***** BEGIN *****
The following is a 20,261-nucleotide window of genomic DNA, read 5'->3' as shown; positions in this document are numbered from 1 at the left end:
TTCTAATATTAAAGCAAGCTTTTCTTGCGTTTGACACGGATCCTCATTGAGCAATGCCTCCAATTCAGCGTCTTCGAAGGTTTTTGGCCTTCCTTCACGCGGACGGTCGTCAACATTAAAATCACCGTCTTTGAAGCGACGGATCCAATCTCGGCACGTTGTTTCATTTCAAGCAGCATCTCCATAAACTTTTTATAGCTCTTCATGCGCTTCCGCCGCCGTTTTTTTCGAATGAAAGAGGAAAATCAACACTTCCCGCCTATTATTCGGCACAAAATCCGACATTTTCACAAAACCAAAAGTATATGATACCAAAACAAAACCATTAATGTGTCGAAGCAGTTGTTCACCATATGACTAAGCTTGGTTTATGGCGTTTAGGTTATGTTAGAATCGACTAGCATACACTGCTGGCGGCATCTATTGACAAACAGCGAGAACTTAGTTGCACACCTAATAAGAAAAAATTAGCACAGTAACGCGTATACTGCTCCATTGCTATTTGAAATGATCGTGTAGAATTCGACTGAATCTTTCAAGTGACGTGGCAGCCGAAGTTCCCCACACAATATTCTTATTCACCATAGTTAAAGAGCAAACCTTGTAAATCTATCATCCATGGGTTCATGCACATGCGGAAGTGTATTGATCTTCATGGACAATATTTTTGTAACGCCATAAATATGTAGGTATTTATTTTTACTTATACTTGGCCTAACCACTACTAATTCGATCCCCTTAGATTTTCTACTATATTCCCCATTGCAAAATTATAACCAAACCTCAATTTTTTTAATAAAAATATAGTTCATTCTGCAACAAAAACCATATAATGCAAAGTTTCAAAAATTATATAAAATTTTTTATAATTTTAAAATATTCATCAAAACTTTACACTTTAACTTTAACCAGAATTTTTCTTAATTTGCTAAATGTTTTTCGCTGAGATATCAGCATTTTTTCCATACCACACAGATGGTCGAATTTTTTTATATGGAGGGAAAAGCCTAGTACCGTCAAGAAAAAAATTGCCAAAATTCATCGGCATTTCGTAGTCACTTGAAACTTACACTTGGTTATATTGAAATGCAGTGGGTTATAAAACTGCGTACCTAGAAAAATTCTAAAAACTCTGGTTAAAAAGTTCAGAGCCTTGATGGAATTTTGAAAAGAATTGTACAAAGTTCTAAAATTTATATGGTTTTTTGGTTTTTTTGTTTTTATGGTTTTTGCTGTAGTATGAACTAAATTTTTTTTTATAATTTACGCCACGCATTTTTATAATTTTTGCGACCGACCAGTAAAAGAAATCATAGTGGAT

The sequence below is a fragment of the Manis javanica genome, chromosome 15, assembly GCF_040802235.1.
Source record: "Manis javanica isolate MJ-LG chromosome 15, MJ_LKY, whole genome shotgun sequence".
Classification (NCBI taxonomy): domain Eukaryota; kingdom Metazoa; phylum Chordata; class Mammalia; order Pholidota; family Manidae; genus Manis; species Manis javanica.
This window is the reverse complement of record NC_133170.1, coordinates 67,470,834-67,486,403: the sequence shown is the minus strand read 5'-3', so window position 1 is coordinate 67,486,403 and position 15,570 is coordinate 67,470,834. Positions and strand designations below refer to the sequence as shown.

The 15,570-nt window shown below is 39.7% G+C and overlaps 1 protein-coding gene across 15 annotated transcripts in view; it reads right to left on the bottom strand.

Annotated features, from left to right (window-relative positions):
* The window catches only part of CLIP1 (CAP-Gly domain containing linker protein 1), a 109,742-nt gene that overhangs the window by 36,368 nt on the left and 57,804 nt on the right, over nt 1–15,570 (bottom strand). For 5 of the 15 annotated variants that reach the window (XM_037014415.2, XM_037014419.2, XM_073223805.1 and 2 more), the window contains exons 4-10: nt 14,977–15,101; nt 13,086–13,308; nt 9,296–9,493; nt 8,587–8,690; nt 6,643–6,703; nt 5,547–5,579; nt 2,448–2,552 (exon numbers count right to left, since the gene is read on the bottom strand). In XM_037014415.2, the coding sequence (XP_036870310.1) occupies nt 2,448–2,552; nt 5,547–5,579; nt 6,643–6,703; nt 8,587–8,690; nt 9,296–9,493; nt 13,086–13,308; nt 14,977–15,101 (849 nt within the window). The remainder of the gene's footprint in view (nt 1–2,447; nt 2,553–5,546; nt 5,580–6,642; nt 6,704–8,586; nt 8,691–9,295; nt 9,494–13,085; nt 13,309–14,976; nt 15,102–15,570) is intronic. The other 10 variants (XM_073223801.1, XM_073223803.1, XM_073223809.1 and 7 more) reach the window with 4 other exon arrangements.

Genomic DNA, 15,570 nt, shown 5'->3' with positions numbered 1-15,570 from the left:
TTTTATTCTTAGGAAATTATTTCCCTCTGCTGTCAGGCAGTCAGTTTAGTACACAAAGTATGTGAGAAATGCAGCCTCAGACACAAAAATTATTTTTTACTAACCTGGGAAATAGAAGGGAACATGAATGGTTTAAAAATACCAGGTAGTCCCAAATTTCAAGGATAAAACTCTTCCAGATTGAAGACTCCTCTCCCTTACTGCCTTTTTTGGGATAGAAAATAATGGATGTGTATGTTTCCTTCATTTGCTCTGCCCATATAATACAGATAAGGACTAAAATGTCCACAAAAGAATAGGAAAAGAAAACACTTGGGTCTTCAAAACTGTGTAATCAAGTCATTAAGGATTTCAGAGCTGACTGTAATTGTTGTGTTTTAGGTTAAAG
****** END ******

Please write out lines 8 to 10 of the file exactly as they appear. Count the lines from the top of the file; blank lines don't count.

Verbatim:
Annotated features, from left to right (window-relative positions):
* The window catches only part of CLIP1 (CAP-Gly domain containing linker protein 1), a 109,742-nt gene that overhangs the window by 36,368 nt on the left and 57,804 nt on the right, over nt 1–15,570 (bottom strand). For 5 of the 15 annotated variants that reach the window (XM_037014415.2, XM_037014419.2, XM_073223805.1 and 2 more), the window contains exons 4-10: nt 14,977–15,101; nt 13,086–13,308; nt 9,296–9,493; nt 8,587–8,690; nt 6,643–6,703; nt 5,547–5,579; nt 2,448–2,552 (exon numbers count right to left, since the gene is read on the bottom strand). In XM_037014415.2, the coding sequence (XP_036870310.1) occupies nt 2,448–2,552; nt 5,547–5,579; nt 6,643–6,703; nt 8,587–8,690; nt 9,296–9,493; nt 13,086–13,308; nt 14,977–15,101 (849 nt within the window). The remainder of the gene's footprint in view (nt 1–2,447; nt 2,553–5,546; nt 5,580–6,642; nt 6,704–8,586; nt 8,691–9,295; nt 9,494–13,085; nt 13,309–14,976; nt 15,102–15,570) is intronic. The other 10 variants (XM_073223801.1, XM_073223803.1, XM_073223809.1 and 7 more) reach the window with 4 other exon arrangements.

Genomic DNA, 15,570 nt, shown 5'->3' with positions numbered 1-15,570 from the left: